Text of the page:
The Federal Reserve's announcement of so-called Operation Twist yesterday left the world's stock markets unimpressed. Stocks fell sharply across the board, and overseas markets also nose-dived.
The only securities rallying this morning are Treasury bonds, where traders are attempting to front run the Fed's buying of longer maturity bonds. 10-year Treasury rates now stand at 1.81%*.
I don't know if this will work - it seems to me that rates are already pretty low for anyone that wants to borrow money - but it adds to the pressure on investors.
Here's an excerpt from the Fed's announcement yesterday (I have added the emphasis):
The Committee also decided to keep the target range for the federal funds rate at 0 to 1/4 percent and currently anticipates that economic conditions...are likely to warrant exceptionally low levels for the federal funds rate at least through mid-2013.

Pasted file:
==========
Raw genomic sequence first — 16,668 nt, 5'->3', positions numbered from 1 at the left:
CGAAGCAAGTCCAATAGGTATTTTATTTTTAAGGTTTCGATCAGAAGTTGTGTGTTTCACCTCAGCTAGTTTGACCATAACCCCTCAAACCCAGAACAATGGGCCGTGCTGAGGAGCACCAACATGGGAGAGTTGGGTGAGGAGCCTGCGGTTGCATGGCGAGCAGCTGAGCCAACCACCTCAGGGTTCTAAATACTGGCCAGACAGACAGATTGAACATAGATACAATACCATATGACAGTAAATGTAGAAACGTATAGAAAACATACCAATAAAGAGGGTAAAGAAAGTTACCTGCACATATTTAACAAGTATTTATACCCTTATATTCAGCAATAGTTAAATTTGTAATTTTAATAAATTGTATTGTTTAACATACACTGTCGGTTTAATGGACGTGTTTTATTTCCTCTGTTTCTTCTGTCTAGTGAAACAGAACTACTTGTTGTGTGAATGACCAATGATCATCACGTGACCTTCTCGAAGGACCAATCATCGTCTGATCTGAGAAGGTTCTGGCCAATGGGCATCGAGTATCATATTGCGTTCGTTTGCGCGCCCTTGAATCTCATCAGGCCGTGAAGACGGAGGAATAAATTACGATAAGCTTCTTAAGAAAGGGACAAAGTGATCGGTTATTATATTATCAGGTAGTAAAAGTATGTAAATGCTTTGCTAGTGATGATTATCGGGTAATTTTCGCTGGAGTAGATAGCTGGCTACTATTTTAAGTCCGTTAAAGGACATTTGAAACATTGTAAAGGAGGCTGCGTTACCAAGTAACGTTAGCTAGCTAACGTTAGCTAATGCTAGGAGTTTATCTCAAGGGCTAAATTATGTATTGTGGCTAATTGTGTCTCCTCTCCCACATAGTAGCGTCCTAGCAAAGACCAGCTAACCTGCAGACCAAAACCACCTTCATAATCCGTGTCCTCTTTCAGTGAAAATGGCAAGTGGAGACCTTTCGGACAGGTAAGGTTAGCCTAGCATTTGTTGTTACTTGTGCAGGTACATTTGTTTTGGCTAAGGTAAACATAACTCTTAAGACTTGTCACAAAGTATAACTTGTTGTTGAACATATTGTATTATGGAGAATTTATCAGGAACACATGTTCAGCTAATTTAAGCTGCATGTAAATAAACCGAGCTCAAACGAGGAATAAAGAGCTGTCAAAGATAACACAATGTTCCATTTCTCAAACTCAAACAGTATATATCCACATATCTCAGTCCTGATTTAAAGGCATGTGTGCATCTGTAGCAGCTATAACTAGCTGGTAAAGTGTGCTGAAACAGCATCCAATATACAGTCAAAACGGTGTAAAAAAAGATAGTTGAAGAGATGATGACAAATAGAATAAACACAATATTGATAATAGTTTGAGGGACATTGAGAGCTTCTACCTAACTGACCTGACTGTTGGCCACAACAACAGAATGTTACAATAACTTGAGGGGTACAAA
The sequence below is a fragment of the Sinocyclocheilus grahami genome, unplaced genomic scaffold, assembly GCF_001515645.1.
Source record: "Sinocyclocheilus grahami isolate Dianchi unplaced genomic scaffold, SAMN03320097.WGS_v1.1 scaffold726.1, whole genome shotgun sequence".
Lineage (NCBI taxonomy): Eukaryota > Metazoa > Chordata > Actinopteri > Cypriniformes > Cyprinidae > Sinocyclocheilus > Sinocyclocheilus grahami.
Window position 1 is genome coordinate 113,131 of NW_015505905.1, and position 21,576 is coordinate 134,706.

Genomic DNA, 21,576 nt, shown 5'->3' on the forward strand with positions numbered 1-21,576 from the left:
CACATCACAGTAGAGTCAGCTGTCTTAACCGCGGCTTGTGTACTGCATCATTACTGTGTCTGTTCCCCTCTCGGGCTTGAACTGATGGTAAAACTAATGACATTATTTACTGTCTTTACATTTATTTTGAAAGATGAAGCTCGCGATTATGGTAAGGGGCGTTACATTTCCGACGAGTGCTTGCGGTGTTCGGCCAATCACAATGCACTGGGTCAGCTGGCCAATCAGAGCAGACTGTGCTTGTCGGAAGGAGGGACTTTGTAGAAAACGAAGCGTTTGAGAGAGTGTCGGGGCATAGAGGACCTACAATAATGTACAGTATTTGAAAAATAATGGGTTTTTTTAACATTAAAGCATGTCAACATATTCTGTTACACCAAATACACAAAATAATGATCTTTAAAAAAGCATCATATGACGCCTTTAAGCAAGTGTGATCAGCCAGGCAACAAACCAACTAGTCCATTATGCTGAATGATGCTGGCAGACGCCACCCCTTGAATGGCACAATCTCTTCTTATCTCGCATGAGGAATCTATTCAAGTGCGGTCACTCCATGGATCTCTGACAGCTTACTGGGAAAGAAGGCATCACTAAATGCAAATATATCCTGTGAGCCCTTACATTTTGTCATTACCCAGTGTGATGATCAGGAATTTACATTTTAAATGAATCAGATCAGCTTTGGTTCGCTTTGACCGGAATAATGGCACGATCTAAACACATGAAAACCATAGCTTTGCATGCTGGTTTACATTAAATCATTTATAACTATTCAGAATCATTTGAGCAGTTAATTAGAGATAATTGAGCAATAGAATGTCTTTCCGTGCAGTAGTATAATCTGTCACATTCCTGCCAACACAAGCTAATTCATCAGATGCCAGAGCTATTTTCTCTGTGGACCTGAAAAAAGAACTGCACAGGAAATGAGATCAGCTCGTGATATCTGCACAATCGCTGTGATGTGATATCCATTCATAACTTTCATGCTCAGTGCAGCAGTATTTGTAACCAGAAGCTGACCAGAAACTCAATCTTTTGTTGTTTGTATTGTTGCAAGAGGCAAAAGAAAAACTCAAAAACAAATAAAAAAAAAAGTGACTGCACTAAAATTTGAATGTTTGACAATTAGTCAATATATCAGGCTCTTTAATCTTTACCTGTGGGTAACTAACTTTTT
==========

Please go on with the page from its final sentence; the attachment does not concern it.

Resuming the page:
The Fed is pushing savers to make a decision: Invest in stocks (or other volatile assets), or earn close to nothing for the next two years.
I believe that dividend-paying stocks remain essentially "the only game in town". Unless you're going to need the money in the next few months, large cap dividend-payers at least offer the combination of income and possible capital appreciation to offset future inflation pressures.
Oh, and if you still have a mortgage, and have some equity in your house, by all means run to your local bank and refinance.
*Whatever happened to the bond vigilantes, who were going to punish the profligate U.S. government with higher interest rates?